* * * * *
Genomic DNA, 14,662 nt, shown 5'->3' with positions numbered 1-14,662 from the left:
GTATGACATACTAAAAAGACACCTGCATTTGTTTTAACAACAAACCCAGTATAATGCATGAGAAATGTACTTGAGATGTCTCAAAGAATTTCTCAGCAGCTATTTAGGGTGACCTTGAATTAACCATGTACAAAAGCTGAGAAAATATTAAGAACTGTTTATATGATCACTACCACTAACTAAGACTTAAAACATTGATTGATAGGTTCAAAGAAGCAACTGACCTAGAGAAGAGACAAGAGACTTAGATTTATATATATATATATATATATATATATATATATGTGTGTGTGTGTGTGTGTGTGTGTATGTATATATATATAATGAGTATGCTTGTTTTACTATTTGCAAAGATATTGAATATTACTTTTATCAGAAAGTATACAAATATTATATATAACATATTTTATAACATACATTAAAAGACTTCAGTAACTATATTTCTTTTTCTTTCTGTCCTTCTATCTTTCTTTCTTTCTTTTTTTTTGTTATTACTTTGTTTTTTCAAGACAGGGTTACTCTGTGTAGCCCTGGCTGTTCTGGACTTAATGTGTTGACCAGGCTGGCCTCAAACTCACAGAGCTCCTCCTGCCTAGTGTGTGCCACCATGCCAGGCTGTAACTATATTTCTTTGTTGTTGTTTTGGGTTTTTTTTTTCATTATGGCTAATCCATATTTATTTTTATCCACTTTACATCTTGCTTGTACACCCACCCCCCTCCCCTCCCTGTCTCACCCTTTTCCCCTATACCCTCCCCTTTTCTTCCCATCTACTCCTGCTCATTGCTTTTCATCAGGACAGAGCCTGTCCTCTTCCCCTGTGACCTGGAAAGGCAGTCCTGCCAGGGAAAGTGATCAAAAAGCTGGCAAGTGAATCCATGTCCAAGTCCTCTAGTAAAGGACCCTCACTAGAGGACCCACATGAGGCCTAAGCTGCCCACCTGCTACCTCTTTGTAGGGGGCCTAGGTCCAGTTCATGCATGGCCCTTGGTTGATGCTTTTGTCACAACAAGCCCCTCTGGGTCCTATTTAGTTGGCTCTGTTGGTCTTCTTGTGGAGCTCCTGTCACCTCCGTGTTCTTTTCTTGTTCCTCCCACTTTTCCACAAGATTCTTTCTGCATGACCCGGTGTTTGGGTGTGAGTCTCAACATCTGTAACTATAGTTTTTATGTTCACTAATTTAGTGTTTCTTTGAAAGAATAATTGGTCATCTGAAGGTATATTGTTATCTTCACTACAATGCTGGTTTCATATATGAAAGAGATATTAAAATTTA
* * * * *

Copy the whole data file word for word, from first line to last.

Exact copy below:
Genomic DNA, 14,662 nt, shown 5'->3' with positions numbered 1-14,662 from the left:
GTATGACATACTAAAAAGACACCTGCATTTGTTTTAACAACAAACCCAGTATAATGCATGAGAAATGTACTTGAGATGTCTCAAAGAATTTCTCAGCAGCTATTTAGGGTGACCTTGAATTAACCATGTACAAAAGCTGAGAAAATATTAAGAACTGTTTATATGATCACTACCACTAACTAAGACTTAAAACATTGATTGATAGGTTCAAAGAAGCAACTGACCTAGAGAAGAGACAAGAGACTTAGATTTATATATATATATATATATATATATATATATATGTGTGTGTGTGTGTGTGTGTGTGTATGTATATATATATAATGAGTATGCTTGTTTTACTATTTGCAAAGATATTGAATATTACTTTTATCAGAAAGTATACAAATATTATATATAACATATTTTATAACATACATTAAAAGACTTCAGTAACTATATTTCTTTTTCTTTCTGTCCTTCTATCTTTCTTTCTTTCTTTTTTTTTGTTATTACTTTGTTTTTTCAAGACAGGGTTACTCTGTGTAGCCCTGGCTGTTCTGGACTTAATGTGTTGACCAGGCTGGCCTCAAACTCACAGAGCTCCTCCTGCCTAGTGTGTGCCACCATGCCAGGCTGTAACTATATTTCTTTGTTGTTGTTTTGGGTTTTTTTTTTCATTATGGCTAATCCATATTTATTTTTATCCACTTTACATCTTGCTTGTACACCCACCCCCCTCCCCTCCCTGTCTCACCCTTTTCCCCTATACCCTCCCCTTTTCTTCCCATCTACTCCTGCTCATTGCTTTTCATCAGGACAGAGCCTGTCCTCTTCCCCTGTGACCTGGAAAGGCAGTCCTGCCAGGGAAAGTGATCAAAAAGCTGGCAAGTGAATCCATGTCCAAGTCCTCTAGTAAAGGACCCTCACTAGAGGACCCACATGAGGCCTAAGCTGCCCACCTGCTACCTCTTTGTAGGGGGCCTAGGTCCAGTTCATGCATGGCCCTTGGTTGATGCTTTTGTCACAACAAGCCCCTCTGGGTCCTATTTAGTTGGCTCTGTTGGTCTTCTTGTGGAGCTCCTGTCACCTCCGTGTTCTTTTCTTGTTCCTCCCACTTTTCCACAAGATTCTTTCTGCATGACCCGGTGTTTGGGTGTGAGTCTCAACATCTGTAACTATAGTTTTTATGTTCACTAATTTAGTGTTTCTTTGAAAGAATAATTGGTCATCTGAAGGTATATTGTTATCTTCACTACAATGCTGGTTTCATATATGAAAGAGATATTAAAATTTA